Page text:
In written comments submitted to the National Oceanic and Atmospheric Administration’s (NOAA) Interagency Seafood Trade Task Force on July 28, the Tarpon Springs, Florida-based Southern Shrimp Alliance (SSA) emphasized the need for any comprehensive interagency seafood trade strategy to address seafood imports into the United States. The SSA is an organization of shrimp fishermen, processors and other members of the domestic industry in the eight warmwater shrimp producing states of Alabama, Florida, Georgia, Louisiana, Mississippi, North Carolina, South Carolina, and Texas.
NOAA Fisheries reports that the United States ran a $16.8 billion trade deficit in edible seafood in 2018. The fishery products deficit has grown massively over the last decade, as the value of seafood imports has increased by $7.3 billion since 2010 while the value of US exports of seafood has remained flat during the past ten years. These data demonstrate that the single biggest growth market available for the United States commercial fishing industry is the domestic market.
The single biggest contributor to the trade deficit has been the importation of shrimp. NOAA Fisheries reports that the United States imported $6.2 billion of frozen and non-frozen shrimp in 2018, meaning that the country runs a trade deficit by virtue of shrimp imports alone.
“The massive growth in shrimp imports has been facilitated by lax regulation of contaminated imports,” according to the Southern Shrimp Alliance. “The United States, through the US Food and Drug Administration (FDA), administers a food regulatory system that is principally reliant upon importers to assure the safety and wholesomeness of seafood imported into the United States. This approach has not changed even where a foreign supplier, such as the Indian shrimp industry, has repeatedly demonstrated an inability to prevent banned and harmful antibiotics from being utilized in their aquaculture.”
In stark contrast to the FDA’s approach, pointed out the SSA, other major seafood importing countries, such as members of the European Union and Japan, have subjected Indian shrimp to requirements stipulating that between 30% and 100% of shipments must be tested for antibiotics.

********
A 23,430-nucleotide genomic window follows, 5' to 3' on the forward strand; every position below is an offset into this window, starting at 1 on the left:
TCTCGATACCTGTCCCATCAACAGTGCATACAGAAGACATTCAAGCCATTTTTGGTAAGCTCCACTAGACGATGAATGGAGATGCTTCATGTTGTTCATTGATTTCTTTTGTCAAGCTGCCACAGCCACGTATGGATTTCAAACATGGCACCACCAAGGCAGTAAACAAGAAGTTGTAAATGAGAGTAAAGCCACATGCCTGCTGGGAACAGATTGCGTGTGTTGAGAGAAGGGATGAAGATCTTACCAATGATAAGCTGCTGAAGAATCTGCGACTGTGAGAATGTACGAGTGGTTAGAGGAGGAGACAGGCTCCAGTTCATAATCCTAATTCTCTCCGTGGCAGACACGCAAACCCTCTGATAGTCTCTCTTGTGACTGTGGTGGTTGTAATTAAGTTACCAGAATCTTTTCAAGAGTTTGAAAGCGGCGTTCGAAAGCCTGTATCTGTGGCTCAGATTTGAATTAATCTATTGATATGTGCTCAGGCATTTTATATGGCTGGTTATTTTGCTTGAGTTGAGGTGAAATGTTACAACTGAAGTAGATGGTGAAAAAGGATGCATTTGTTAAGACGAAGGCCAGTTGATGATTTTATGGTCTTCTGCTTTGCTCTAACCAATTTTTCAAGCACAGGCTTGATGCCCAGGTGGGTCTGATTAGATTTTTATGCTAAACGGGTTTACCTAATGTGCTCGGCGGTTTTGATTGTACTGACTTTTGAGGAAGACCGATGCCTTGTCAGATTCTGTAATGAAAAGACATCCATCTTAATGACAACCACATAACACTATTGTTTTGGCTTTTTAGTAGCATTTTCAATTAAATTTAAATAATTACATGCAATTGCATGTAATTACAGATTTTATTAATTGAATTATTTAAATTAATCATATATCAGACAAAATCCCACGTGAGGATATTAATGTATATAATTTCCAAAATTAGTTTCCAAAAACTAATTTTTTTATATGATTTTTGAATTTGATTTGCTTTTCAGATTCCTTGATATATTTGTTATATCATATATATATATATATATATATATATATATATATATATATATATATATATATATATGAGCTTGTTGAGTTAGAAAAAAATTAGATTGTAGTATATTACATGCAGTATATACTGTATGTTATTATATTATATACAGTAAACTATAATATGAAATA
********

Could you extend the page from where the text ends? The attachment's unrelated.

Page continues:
“The impact on India’s shrimp exports has been staggering,” commented the SSA. “Although the volume of India’s shrimp exports to all three of these markets was roughly the same in 2010, with India’s government implementing extensive subsidy programs to encourage aquaculture production and exports, the United States has become the main destination for cheap Indian shrimp.”
As a result of these trends, in 2018 shrimp imports from India alone comprised over 13% of the USA’s trade deficit in edible seafood.
For these reasons, the SSA insists that any comprehensive federal interagency seafood trade strategy must address imported seafood. By simply addressing the large imbalance in trade of a single seafood product – shrimp – there could be significant inroads made in reversing the trend of growing trade deficits in edible seafood.
The Southern Shrimp Alliance’s comments also raised concerns regarding the US seafood industry’s reliance on China as an export market. Although the PRC’s share of this country’s seafood import value has declined significantly over the last decade, China has continued to account for between one-sixth and one-fifth of the United States’ annual seafood export value.
Beyond the continuing tensions between the general trade relationship of the two nations, China’s recent actions to curtail shipments of Ecuadorian shrimp based on unsubstantiated concerns regarding risks of the spread of Covid-19 through frozen food packaging should act as strong caution against dependence on the Chinese market, warned the SSA.